Several months after announcing that the joint team of SOM and Selldorf Architects will oversee the most significant interior revitalization project undertaken at the Hirshhorn Museum in its nearly half-century-long existence, the Smithsonian Institution has revealed that the latter firm has also been tapped to lead a major overhaul of the Smithsonian American Art Museum (SAAM).
The Gordon Bunshaft–designed Hirshhorn, where a contentious redesign of its Modernist sculpture garden is now underway following a facade restoration project, is one of several prominent Smithsonian museums lining the National Mall. SAAM, on the other hand, is located nearly a mile north of the Mall and is one of two museums—the other being the National Portrait Gallery—located within the sprawling old Patent Office Building in Washington’s D.C.’s Chinatown. Both museums were closed for several years while their shared Greek Revival–style landmark home underwent extensive renovations; both reopened in 2006 as a joint facility known as the Donald W. Reynolds Center for American Art and Portraiture.
The project, a revitalization of SAAM’s permanent collection galleries and key public spaces, marks the first comprehensive reinstallation of the museum’s exhibition and interpretation spaces in the nearly two decades since the larger $283 million renovation of the Patent Office Building was completed. The news of Selldorf Architects’ engagement comes three years after the New York–based firm first began work on a concept and master plan. Per the Smithsonian, the design plan “highlights the grandeur of the historical architecture while creating new display spaces” such as a dedicated gallery for time-based media that will open with a 2012 video installation by Carrie Mae Weems entitled Lincoln, Lonnie and Me - A Story in 5 Parts.
The redesign, the Smithsonian said, will “set the stage for a new vision of American art at the nation’s flagship collection, showcasing newly acquired works, foregrounding new voices, and adding interpretation strategies that will present a more inclusive narrative of American art, including the often-overlooked contributions of Black, Latinx, Asian American, LGBTQ+, Indigenous and women artists.”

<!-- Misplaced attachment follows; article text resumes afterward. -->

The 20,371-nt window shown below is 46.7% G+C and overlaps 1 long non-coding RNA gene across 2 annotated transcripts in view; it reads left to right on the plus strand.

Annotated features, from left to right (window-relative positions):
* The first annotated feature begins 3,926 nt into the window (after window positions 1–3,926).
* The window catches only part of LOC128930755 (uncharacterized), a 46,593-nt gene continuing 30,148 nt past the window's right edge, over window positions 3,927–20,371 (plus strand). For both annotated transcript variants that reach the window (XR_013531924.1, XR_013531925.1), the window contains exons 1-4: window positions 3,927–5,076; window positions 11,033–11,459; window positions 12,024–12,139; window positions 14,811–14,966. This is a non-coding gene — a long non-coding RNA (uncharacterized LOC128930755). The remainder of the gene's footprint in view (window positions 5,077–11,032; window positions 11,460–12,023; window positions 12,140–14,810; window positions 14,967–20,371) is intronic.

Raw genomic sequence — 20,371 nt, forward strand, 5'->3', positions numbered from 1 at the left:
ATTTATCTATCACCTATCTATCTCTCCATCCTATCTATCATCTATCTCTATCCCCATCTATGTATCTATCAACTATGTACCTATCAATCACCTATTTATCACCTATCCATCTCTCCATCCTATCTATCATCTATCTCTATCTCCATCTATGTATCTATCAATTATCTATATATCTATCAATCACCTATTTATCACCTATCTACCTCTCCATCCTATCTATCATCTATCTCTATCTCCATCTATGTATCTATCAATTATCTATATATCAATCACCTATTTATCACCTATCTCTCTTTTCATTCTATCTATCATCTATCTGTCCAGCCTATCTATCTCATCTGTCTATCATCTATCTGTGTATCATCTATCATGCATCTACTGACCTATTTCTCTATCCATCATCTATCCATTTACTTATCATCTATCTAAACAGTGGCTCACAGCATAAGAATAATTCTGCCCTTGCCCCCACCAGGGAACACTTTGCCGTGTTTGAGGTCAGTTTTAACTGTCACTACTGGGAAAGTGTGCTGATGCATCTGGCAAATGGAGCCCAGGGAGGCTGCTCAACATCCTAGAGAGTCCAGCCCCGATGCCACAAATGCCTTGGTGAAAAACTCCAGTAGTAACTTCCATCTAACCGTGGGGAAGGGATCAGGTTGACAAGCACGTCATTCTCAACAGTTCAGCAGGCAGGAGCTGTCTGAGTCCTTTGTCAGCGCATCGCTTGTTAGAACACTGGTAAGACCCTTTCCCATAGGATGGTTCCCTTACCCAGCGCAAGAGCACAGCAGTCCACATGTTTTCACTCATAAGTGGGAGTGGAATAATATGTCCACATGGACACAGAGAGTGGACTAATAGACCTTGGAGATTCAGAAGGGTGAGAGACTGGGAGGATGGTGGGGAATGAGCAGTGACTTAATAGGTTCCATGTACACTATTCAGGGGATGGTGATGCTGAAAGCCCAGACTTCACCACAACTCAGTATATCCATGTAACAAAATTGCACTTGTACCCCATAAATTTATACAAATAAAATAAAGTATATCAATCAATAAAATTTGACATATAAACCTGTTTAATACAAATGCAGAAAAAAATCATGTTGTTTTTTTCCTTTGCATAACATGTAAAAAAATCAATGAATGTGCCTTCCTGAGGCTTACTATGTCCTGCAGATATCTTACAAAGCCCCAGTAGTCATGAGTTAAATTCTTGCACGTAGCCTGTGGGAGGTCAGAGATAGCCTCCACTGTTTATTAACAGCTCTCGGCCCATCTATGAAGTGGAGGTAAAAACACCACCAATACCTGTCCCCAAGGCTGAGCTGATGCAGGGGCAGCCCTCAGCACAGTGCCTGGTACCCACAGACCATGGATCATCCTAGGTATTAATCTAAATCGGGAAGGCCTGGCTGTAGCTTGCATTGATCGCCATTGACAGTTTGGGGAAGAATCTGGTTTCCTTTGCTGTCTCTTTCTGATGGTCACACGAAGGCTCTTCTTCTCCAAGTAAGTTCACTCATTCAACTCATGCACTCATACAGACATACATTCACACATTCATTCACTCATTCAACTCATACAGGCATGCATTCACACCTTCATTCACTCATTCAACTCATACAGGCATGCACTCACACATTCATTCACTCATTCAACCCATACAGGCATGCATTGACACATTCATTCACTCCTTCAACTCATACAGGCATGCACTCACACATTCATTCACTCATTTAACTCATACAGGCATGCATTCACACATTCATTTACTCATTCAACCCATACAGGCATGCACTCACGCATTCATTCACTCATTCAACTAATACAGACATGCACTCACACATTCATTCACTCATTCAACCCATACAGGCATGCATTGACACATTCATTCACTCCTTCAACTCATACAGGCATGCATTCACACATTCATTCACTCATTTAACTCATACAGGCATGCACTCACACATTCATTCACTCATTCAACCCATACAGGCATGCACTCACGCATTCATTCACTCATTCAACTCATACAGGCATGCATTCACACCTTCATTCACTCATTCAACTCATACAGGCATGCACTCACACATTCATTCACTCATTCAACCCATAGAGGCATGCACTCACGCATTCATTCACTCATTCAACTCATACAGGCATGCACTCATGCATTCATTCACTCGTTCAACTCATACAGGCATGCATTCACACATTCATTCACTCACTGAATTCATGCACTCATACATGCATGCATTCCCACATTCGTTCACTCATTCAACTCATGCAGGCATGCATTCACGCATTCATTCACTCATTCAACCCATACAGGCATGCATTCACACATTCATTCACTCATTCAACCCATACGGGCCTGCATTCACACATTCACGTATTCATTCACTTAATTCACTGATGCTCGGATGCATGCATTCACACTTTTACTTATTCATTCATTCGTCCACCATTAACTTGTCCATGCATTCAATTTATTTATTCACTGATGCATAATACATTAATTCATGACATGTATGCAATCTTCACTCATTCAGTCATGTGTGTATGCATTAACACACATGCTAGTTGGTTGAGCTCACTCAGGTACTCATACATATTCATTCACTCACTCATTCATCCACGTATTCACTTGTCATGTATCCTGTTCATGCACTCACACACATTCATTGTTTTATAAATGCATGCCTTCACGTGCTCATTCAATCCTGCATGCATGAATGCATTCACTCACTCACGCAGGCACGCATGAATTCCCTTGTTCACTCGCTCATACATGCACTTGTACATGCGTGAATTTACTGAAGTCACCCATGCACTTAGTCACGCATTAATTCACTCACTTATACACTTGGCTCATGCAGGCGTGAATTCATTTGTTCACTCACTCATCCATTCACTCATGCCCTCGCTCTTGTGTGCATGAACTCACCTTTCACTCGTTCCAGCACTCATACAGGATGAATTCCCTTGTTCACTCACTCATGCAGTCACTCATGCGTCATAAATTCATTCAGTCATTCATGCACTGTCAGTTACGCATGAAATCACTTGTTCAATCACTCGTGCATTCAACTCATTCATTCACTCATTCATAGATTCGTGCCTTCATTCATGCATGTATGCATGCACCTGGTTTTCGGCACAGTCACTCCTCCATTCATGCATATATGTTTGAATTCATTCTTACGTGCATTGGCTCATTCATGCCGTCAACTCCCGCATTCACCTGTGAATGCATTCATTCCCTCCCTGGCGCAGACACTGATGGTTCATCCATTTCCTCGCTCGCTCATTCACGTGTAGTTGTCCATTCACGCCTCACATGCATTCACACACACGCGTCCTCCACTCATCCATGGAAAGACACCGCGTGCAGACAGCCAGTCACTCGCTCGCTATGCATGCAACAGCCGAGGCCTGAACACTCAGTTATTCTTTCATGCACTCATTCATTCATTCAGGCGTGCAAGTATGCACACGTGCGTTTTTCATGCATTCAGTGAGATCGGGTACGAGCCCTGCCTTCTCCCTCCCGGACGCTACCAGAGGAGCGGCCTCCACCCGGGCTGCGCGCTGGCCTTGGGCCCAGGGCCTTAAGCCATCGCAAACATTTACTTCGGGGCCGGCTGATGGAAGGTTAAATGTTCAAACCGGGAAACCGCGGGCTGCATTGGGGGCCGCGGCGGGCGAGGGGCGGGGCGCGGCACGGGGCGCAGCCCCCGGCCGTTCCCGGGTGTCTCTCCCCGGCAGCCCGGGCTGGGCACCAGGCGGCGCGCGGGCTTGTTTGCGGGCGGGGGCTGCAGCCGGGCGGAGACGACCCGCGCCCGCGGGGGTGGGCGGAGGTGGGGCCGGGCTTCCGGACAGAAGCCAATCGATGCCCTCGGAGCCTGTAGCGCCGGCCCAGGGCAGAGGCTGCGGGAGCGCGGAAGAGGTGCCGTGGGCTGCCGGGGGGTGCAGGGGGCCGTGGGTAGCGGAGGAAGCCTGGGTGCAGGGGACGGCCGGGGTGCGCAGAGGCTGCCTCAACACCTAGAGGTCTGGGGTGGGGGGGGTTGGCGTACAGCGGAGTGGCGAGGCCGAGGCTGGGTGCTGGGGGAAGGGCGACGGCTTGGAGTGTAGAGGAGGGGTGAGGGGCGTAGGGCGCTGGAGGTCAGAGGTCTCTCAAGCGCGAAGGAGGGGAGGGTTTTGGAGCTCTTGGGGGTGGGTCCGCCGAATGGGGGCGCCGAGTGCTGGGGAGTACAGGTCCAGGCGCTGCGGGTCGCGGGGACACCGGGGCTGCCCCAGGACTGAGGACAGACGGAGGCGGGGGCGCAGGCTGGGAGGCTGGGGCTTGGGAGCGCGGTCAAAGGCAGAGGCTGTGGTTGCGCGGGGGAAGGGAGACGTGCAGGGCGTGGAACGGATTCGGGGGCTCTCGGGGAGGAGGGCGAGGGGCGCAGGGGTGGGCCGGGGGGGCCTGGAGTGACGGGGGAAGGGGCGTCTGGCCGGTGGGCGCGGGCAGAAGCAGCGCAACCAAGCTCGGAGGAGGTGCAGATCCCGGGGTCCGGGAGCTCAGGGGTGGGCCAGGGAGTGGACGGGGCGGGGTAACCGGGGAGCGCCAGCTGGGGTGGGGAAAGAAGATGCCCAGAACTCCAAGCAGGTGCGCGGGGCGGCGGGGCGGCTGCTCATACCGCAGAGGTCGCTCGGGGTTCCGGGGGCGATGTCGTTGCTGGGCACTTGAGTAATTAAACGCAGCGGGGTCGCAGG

“While respecting the historic architecture, our new gallery designs allow the museum to tell more diverse stories from the collection making the visitor experience more welcoming, inclusive and impactful,” added Annabelle Selldorf, founding principal of Selldorf Architects, in a statement.
Selldorf recently spoke with RECORD editor-in-chief Josephine Minutillo about several other high-profile museum projects helmed by her namesake firm, including those, both proposed and completed, that have proven controversial.
Work at SAAM will take place in several stages, enabling the museum to remain open to the public while work is underway. The first phase, expected to reach completion in September of this year, will focus on renovating 20,000 square feet of third-floor gallery space dedicated to contemporary and modern art. In parallel with Selldorf Architects’ reimagining of its galleries and public spaces, the museum, the nation’s flagship museum for American art and craft, is also undergoing a $13.5 million lighting refresh funded by the federal government. In addition to its main building, SAAM also comprises a craft-dedicated branch location, the Renwick Gallery.